Friday, December 16, 2011

Whig Rose with Birds and Fish

No, your eyes are not deceiving you, that is cheddar orange fishing bird catching a fish on my antique quilt!


The blocks are a pretty standard Whig Rose or Rose of Sharon but that border is not standard by a long shot.  You can see another Whig Rose quilt in my banner pic and type in rose in the blog search block to see more of the banner quilt and another in my collection. 
This would have originally been a red and green quilt but the red was fugitive; see the rose center, buds and flowers and the 'ghost birds' in the middle of the border.  Almost makes one want to find some turkey red (TR) and start appliqueing.  Too bad the original maker didn't use a real reliable TR--maybe she got some fake TR, an unreliable synthetic dye or dyed it at home.

But the funky appliques more than make up for the faded reds.  Here again, fish, bird and don't forget the cheddar rooster!  Hand appliqued and machine quilted.  Circa 1870.  Large, 74 X 104 inches.
HELP NEEDED! The seller saw a picture of this border on another antique quilt in some antique quilt book but can't remember which one.   I will give a reproduction fabric charm pack to the 1st person who finds another bird/fish antique quilt border.  Start hunting.

Saturday, November 19, 2011

Cheddar Cotton Crazy - Great Novelty Prints


Detail of circa 1890 cotton crazy quilt top.  This block  and the whole quilt is chockful of great novelty and conversation prints.  Love the appliqued cat who hasn't lost her mitten. Also the novelty running horse and of course, the printed patchwork aka cheater cloth (a pretty famous print).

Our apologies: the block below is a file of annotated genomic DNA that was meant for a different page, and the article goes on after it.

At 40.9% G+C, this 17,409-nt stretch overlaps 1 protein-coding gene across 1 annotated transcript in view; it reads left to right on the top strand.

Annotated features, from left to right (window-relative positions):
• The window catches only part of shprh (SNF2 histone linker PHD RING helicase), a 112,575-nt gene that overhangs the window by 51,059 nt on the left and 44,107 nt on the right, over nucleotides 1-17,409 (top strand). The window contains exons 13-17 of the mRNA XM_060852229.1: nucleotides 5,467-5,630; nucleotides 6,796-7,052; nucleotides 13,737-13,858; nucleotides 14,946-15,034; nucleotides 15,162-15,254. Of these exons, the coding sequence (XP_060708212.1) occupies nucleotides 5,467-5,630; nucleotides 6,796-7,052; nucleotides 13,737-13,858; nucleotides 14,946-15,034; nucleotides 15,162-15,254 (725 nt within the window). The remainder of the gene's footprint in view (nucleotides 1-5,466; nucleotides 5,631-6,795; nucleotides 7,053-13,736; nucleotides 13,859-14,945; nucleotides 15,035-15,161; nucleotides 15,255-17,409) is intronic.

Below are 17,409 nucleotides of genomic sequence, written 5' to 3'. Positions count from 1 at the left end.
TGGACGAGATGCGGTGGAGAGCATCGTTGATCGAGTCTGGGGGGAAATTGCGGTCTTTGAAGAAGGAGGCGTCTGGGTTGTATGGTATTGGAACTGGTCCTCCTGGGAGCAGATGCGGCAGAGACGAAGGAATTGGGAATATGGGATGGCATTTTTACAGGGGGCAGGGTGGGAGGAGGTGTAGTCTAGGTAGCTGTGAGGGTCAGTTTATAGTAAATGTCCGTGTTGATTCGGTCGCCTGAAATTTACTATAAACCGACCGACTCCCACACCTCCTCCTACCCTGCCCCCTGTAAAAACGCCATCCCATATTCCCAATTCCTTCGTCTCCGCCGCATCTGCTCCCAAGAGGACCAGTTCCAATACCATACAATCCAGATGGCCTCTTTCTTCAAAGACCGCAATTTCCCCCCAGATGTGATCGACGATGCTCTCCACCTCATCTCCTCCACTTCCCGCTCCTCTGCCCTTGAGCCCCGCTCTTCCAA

Note:  the printed patchwork star/hexagon was produced by Cocheco in about 1882.
  P.s. don't forget the wavy green 'eccentric' print in the bottom right corner.

Here's the full top.  You can see all the different blocks and large variety of piecing and appliques.  Quite a charming conglomeration.  Do an eye spy of all the motifs:  hearts, more mittens, boot, mirror, cross and more.


And here is one of the most known and sought after cheater or novelty fabrics:  the Mikado (Gilbert and Sullivan opera) this version done in a crazy quilt print.  A wonderful parrot? type bird and an indigo blue leaves w/shadows print.   

More terrific fabrics:  jockey cap/horse shoe conversation print; blue and black floral print from Hamilton Print Works printed 1881 (Lowell, Mass.) along with a moire or wood look print in pink; a border print; an ombre pink polka dot and a blue crinkle type print.  The Hamilton print is also found in red, tan and green.
Here's an old fashioned button shoe applique, a horseshoe novelty and a great sampling of 1890 pinks.  And below is another interesting block- reminds me of a kite or a pinwheel. Enjoy.

Friday, October 28, 2011

Stars - Bloggers Quilt Fest

Here is one of my favorite quilts, a Bethlehem Star, circa 1850 from Pennsylvania.  One can't help but smile when looking at this quilt!  Part of my antique quilt trunk show, Quilt Masterpieces.
From the eBay listing: "An amazing rising sun quilt with satellite stars and deep blue print background. I love the way this quilt was designed with the blue background. The center star floats against a blue background sky."

Wouldn't you just love to meet the person who made this quilt, one brave quiltmaker as this pattern is not for the faint of heart.  Here's a detail:

And another, love that yummy turkey red print and the saturated blue :